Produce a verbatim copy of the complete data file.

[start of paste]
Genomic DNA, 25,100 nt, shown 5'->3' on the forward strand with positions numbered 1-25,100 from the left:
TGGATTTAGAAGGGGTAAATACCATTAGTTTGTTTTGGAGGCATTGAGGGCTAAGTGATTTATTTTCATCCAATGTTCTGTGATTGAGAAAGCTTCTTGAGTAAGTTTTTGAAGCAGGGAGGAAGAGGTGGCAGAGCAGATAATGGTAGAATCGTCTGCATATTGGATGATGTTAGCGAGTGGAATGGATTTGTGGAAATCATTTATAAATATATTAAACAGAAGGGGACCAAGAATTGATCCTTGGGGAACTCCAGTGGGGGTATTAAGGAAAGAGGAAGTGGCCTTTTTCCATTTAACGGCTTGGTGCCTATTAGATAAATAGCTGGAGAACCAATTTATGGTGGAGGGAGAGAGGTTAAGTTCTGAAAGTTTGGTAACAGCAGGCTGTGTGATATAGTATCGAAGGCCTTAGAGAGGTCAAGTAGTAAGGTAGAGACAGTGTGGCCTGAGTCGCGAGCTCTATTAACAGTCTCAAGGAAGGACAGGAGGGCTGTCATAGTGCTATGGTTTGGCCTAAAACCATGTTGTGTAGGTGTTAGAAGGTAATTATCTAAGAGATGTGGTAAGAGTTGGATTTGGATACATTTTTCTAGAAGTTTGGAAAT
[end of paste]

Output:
Genomic DNA, 25,100 nt, shown 5'->3' on the forward strand with positions numbered 1-25,100 from the left:
TGGATTTAGAAGGGGTAAATACCATTAGTTTGTTTTGGAGGCATTGAGGGCTAAGTGATTTATTTTCATCCAATGTTCTGTGATTGAGAAAGCTTCTTGAGTAAGTTTTTGAAGCAGGGAGGAAGAGGTGGCAGAGCAGATAATGGTAGAATCGTCTGCATATTGGATGATGTTAGCGAGTGGAATGGATTTGTGGAAATCATTTATAAATATATTAAACAGAAGGGGACCAAGAATTGATCCTTGGGGAACTCCAGTGGGGGTATTAAGGAAAGAGGAAGTGGCCTTTTTCCATTTAACGGCTTGGTGCCTATTAGATAAATAGCTGGAGAACCAATTTATGGTGGAGGGAGAGAGGTTAAGTTCTGAAAGTTTGGTAACAGCAGGCTGTGTGATATAGTATCGAAGGCCTTAGAGAGGTCAAGTAGTAAGGTAGAGACAGTGTGGCCTGAGTCGCGAGCTCTATTAACAGTCTCAAGGAAGGACAGGAGGGCTGTCATAGTGCTATGGTTTGGCCTAAAACCATGTTGTGTAGGTGTTAGAAGGTAATTATCTAAGAGATGTGGTAAGAGTTGGATTTGGATACATTTTTCTAGAAGTTTGGAAAT